Author: Lilliane Ballesteros
A crowd of 50 people marched down the streets of Downtown Los Angeles to protest police brutality on October 2. The group was comprised of community members, organizers from the Los Angeles Community Action Network (LACAN) and several Occidental College students. The march moved from LACAN’s Headquarters on Main Street to the LAPD Headquarters, also known as the Parker Center, and ended at the police commission meeting, which was in progress by the time the protestors arrived.
LACAN organizes low-income communities to address issues within their communities. The LACAN website states, “The mission of the Los Angeles Community Action Network (LA CAN) is to help people dealing with poverty create and discover opportunities, while serving as a vehicle to ensure they have voice, power and opinion in the decisions that are directly affecting them.”
Student organizers Jasmine Wade (senior) and Siobhan Heard (senior) led a small group of students to the LACAN Headquarter via bus. Both Wade and Heard are interns at LACAN, where they heard about the protest. Their internship is a component of the class “Black Activism and the Archive in the Nineteenth Century” with Professor of English and Comparative Literary Studies Gabrielle Foreman.
The organizers experienced problems when they tried to rent several Bengal Buses for Oxy students to attend the event. The Office of Student Life (OSL) requires that events must be registered prior to seeking funds from ASOC and/or using Bengal Buses. The group had not registered their event, OSL said. Furthermore, it is not customary for Oxy to provide transportation for protests because the College cannot ensure the safety of the students involved.
Heard said it was unclear to her whether the problem with trying to rent the Bengal Buses was due to the nature of the event or that it was not registered through Event Registration with Office of Student Life (OSL).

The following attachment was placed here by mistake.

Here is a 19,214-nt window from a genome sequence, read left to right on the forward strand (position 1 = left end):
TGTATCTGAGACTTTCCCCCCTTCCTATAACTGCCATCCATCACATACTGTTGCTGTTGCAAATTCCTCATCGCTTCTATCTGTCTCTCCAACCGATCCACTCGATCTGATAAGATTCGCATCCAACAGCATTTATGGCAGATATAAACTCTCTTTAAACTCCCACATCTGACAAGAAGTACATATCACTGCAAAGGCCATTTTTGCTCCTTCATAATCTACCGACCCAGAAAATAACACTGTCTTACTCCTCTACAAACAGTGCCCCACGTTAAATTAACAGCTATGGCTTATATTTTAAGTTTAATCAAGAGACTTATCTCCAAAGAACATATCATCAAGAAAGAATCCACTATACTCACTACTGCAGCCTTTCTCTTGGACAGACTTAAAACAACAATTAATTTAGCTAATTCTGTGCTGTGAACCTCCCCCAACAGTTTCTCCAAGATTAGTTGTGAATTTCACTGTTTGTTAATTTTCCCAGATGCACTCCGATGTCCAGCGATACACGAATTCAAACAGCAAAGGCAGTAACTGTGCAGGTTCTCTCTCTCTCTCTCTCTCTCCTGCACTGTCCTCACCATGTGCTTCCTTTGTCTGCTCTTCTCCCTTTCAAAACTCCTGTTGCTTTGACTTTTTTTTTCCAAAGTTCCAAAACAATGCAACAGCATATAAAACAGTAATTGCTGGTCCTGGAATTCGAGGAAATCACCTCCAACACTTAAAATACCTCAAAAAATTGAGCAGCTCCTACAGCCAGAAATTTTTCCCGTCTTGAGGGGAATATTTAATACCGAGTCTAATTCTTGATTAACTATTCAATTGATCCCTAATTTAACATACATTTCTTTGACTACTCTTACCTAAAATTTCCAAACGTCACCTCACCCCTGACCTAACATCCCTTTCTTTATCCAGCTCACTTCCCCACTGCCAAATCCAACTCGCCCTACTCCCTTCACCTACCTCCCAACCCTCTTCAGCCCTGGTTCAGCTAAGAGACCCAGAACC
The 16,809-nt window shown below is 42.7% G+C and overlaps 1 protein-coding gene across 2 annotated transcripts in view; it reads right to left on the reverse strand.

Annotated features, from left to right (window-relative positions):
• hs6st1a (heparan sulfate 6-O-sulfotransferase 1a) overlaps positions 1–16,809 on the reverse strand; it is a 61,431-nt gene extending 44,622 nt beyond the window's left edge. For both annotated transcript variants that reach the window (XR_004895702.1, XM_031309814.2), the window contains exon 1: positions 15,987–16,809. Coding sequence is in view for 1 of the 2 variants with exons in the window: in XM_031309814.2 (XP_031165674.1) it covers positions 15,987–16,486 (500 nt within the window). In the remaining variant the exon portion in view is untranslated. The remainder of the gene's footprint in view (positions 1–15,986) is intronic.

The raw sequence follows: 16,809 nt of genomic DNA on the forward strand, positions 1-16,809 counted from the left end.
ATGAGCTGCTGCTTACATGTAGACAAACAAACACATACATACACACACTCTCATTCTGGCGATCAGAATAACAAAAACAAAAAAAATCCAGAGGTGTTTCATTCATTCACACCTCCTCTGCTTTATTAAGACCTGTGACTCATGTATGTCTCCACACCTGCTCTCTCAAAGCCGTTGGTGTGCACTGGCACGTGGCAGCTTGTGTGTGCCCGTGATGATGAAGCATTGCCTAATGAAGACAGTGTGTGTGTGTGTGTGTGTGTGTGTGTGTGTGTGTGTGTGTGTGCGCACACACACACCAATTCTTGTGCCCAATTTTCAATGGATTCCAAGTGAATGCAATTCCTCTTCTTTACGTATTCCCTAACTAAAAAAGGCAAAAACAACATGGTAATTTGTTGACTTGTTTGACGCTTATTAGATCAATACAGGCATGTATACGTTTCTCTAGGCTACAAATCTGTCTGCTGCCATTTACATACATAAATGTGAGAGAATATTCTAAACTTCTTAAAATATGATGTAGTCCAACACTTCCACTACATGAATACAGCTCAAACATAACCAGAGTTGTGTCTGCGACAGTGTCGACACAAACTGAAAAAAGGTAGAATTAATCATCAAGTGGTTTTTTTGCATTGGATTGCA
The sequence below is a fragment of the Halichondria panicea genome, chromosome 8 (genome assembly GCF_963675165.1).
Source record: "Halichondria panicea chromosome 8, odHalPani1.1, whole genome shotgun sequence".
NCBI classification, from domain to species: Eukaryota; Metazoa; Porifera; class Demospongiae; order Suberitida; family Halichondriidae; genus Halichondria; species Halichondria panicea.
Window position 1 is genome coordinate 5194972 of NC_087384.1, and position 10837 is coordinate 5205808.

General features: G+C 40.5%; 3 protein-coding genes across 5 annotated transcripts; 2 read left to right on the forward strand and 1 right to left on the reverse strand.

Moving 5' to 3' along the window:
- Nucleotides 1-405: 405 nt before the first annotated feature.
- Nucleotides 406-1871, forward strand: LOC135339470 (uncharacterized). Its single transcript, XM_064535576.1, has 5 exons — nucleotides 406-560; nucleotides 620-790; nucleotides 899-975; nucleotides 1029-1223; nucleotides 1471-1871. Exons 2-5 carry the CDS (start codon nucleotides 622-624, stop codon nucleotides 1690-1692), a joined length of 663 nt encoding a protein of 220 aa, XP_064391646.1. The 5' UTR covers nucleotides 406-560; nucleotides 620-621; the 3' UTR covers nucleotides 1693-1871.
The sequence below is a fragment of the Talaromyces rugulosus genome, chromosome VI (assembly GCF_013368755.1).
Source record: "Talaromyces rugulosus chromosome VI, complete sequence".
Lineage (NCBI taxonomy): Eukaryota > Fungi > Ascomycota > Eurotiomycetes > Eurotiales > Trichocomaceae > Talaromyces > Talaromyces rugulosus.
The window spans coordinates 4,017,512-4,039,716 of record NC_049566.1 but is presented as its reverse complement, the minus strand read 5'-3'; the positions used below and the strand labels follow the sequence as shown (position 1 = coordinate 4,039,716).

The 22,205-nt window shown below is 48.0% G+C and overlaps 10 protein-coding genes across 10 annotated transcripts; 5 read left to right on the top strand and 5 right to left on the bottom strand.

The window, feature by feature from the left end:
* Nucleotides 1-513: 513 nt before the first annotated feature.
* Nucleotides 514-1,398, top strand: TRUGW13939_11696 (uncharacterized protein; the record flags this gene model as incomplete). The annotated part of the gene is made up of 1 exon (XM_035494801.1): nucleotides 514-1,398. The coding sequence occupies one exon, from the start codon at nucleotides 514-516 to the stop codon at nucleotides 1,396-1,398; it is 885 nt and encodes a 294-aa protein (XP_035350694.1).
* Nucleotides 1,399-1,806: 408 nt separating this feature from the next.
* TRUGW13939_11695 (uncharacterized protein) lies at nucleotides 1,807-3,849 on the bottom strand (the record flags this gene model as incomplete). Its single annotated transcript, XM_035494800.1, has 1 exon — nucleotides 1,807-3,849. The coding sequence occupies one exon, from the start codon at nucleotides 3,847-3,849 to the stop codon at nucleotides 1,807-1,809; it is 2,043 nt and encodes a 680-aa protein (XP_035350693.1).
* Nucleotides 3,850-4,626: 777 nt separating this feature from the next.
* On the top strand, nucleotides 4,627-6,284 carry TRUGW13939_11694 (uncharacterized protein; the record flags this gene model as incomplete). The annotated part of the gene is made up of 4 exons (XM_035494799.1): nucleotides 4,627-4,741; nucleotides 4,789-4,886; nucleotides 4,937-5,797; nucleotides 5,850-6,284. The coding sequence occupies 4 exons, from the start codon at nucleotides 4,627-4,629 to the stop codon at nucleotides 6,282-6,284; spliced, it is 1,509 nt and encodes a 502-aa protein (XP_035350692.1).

The protest was organized to commemorate the Safer Cities Initiatives anniversary. The Safer Cities Initiatives is an effort of the Mayor of Los Angeles Antonio Villaraigosa and the LAPD to reduce crime in downtown Los Angeles, especially in the Central City East region of downtown Los Angeles known as Skid Row. “It is just an all-out war against Skid Row,” LACAN organizer Herman Jones said. The area is typically known for high crime and drug abuse.
“This was something that I felt like needed my support since so often this is a community that goes on ignored or misunderstood in urban centers,” Lauren Moffett (senior) said.
Once at the LAPD Headquarters, the protest featured speakers who spoke about their work in the community and the treatment they have witnessed in the Skid Row area. Poet Michelle Autry spoke about women in the area and the treatment they receive in low-income areas. “It’s like they have gone back to slavery,” she said.
Students who attended expressed what they viewed as a success for a small-scale protest. “The protest was empowering,” Rhonesha Buford (senior) said. “I got to experience the way in which 30 people speaking the truth can scare an entire police department.”
A larger protest is scheduled in downtown LA on Monday, October 22, which is National Day Against Police Brutality, Repression and the Criminalization of a Generation. Over 500 people are expected to attend.
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